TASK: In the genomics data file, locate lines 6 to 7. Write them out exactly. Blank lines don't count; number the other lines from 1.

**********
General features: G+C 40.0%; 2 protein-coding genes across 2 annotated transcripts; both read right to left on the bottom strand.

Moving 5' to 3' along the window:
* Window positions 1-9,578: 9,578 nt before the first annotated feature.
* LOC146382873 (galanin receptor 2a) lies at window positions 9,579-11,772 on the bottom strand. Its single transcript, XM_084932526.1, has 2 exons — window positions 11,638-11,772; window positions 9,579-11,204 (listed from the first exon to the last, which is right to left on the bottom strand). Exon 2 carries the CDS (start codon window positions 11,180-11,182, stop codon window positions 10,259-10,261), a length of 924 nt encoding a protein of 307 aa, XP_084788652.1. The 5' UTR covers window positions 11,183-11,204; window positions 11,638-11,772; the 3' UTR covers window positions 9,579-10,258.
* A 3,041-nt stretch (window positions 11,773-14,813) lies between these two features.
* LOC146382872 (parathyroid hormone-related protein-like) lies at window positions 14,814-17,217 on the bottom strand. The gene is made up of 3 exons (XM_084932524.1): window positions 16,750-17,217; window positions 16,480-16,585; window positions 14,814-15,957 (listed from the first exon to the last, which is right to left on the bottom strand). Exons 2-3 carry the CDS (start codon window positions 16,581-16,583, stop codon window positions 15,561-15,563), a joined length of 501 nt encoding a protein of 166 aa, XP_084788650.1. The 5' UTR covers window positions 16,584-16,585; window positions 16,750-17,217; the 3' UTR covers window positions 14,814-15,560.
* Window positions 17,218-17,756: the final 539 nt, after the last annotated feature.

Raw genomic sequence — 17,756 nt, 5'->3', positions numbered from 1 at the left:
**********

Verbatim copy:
* LOC146382872 (parathyroid hormone-related protein-like) lies at window positions 14,814-17,217 on the bottom strand. The gene is made up of 3 exons (XM_084932524.1): window positions 16,750-17,217; window positions 16,480-16,585; window positions 14,814-15,957 (listed from the first exon to the last, which is right to left on the bottom strand). Exons 2-3 carry the CDS (start codon window positions 16,581-16,583, stop codon window positions 15,561-15,563), a joined length of 501 nt encoding a protein of 166 aa, XP_084788650.1. The 5' UTR covers window positions 16,584-16,585; window positions 16,750-17,217; the 3' UTR covers window positions 14,814-15,560.
* Window positions 17,218-17,756: the final 539 nt, after the last annotated feature.